Table 2: List of species present mentioned by interviewees (N=67) in Mannar, Vavuniya/Mallavi and Padaviya areas 2010-11.

‡ = Bubalus arnee is the wild buffalo and its status is vulnerable whereas Bubalus bubalis is the domestic water buffalo and its status is common. In this area we have not yet determined which species is present.


Overall, the status of wildlife in the regions was positive with almost all respondents citing the presence of elephants, spotted deer, langurs and macaques (Table 3). In addition, the majority indicated the presence of leopards and sloth bears. That sloth bears appear to be not uncommon and widely distributed in the area is a positive sign as this species is one of the first to disappear when disturbed. The continued monitoring of this species in these resettling areas might provide a useful indicator of forest health and levels of human-induced disruption.


Table 3: List of common/charismatic mammal species (by Order and Family) inquired about specifically in the questionnaires and the percentage of interviewees (N=67) who responded positively to their being present in the Mannar, Vavuniya/Mallavi and Padaviya areas in 2010-11. Status includes whether species is endemic (E) and its Red List status (2007 Sri Lanka Red List) where EN = endangered, VU = vulnerable.

† = Panthera pardus kotiya is listed as vulnerable in 2007 Sri Lanka Red List and as endangered in the 2009 Global IUCN Red List. It is the sub-species that is endemic.

These baseline surveys have produced current information on the presence and distribution of prominent mammalian wildlife including the leopard in Sri Lanka. In addition they have highlighted areas that require further field based survey and data collection in order to confirm leopard (and other species) population presence and numbers.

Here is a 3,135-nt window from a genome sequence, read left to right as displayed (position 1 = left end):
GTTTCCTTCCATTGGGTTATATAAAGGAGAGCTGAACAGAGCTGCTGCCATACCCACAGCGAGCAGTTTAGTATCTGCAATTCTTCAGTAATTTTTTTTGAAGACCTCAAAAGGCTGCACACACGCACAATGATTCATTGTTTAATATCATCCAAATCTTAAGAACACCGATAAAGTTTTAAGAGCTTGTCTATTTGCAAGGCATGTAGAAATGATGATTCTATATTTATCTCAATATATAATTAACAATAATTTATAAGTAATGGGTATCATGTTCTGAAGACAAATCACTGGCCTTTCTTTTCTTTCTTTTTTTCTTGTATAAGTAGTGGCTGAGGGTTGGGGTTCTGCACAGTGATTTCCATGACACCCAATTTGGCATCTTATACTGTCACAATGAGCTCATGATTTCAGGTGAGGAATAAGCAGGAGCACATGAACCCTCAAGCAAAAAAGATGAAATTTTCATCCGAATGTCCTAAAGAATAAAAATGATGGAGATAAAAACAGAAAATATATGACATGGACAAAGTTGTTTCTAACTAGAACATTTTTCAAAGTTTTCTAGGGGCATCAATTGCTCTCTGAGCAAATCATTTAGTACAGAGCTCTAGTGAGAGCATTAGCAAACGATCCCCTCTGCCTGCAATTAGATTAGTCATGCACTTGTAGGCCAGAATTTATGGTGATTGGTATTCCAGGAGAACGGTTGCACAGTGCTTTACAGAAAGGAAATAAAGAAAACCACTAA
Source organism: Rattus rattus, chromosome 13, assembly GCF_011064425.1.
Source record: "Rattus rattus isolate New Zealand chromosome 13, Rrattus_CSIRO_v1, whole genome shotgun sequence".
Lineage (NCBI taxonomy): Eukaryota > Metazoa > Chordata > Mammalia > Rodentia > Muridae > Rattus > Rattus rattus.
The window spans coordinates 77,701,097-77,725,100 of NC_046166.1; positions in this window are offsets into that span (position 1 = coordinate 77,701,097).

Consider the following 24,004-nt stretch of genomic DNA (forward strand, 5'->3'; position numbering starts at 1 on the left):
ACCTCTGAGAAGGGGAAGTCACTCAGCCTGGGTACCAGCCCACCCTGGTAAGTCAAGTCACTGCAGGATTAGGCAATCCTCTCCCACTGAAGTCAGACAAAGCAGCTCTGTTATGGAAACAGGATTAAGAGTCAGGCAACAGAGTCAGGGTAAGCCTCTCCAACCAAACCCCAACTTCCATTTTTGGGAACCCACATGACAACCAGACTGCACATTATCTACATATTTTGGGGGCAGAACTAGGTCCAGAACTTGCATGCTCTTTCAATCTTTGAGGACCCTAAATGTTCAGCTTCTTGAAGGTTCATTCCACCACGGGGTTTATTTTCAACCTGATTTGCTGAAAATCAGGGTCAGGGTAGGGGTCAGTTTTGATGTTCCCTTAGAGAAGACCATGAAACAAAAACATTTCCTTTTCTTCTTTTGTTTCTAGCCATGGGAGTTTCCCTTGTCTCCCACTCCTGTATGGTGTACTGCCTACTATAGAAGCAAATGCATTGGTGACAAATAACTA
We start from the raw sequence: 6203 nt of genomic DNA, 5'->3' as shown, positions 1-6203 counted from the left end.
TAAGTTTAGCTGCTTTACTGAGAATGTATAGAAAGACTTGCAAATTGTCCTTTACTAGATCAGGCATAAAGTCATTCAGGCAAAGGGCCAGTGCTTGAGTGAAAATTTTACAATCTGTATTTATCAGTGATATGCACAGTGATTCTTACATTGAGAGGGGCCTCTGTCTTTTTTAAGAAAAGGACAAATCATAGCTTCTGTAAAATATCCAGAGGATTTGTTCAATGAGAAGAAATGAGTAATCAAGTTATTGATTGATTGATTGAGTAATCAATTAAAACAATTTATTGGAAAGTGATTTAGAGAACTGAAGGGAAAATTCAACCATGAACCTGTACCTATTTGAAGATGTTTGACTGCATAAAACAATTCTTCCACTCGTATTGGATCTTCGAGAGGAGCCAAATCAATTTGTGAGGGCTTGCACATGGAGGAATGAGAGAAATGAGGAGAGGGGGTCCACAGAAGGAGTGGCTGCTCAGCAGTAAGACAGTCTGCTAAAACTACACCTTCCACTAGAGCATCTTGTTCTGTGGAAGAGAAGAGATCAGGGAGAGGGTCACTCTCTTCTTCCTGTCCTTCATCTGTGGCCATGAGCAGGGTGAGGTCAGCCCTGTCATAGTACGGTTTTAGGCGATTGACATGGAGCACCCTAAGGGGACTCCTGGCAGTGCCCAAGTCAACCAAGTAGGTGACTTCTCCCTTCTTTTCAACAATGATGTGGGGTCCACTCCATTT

Once the Sri Lanka army has given clearance for ground based surveys (currently large tracts of land in these areas are being de-mined) WWCT’s Leopard Project hopes to begin field work in selected sites within the regions to more effectively quantify the biodiversity that defines these ecosystems.

Through these ground surveys it will also be possible to monitor how the post-war resettlement process is affecting human wildlife interaction and coexistence. This is something that is necessary to document in such re-settlement processes, especially in areas with high wildlife populations and wilderness areas.


We would like to thank the Department of Wildlife Conservation (DWC) for their continued permissions and especially the DWC officers of the Northern sector for accompanying WWCT staff in the relevant areas. This work was fully funded by the Wilderness & Wildlife Conservation Trust (WWCT), Sri Lanka utilizing funds provided by CERZA conservation and Le Parc des Félins, France.


¹The Wilderness & Wildlife Conservation Trust, Sri Lanka.;

bottom of page